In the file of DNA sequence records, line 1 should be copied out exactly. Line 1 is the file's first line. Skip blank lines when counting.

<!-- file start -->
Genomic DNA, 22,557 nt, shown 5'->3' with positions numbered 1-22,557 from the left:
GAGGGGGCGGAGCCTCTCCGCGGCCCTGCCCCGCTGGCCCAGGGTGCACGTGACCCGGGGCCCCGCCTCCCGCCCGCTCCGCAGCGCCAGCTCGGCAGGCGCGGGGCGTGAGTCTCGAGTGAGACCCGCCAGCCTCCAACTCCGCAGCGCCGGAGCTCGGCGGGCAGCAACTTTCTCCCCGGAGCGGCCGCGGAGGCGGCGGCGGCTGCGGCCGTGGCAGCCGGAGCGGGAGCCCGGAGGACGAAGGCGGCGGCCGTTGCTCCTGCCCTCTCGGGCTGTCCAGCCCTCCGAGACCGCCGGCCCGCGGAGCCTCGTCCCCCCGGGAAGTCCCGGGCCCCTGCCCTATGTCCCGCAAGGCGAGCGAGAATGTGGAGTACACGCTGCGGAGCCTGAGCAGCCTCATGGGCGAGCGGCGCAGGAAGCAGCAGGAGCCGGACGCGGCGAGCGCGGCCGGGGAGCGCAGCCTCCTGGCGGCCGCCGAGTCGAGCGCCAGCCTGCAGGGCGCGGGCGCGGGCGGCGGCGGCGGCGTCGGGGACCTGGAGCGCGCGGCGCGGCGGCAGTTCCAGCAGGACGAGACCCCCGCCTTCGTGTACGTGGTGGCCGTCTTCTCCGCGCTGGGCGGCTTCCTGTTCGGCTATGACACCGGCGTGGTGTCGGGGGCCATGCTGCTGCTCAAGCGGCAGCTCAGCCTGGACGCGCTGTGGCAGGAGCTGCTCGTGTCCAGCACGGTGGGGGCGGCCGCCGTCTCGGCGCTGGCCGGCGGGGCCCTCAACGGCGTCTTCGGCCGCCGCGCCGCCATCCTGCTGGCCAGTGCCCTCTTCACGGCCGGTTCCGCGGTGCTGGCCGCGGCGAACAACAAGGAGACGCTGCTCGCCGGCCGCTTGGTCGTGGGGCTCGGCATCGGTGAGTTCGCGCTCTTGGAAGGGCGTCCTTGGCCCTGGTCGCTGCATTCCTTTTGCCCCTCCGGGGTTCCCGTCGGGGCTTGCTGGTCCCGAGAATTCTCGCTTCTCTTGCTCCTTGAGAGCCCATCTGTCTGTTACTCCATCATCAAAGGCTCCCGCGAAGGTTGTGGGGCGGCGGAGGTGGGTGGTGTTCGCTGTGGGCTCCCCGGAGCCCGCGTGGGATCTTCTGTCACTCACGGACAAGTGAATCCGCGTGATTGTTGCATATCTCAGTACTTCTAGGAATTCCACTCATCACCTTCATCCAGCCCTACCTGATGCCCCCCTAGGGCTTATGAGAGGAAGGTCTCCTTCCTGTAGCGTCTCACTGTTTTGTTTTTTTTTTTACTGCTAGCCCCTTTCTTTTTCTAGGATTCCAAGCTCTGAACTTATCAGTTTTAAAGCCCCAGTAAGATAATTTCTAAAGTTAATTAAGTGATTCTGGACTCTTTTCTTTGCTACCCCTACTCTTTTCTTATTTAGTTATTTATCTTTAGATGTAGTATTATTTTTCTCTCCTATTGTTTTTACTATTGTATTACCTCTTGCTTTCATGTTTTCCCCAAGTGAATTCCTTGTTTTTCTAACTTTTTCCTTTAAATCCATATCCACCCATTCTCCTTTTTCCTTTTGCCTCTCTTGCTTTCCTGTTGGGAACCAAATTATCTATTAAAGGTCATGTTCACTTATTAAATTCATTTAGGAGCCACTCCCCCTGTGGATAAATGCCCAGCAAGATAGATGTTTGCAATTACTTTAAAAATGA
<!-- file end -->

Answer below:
Genomic DNA, 22,557 nt, shown 5'->3' with positions numbered 1-22,557 from the left: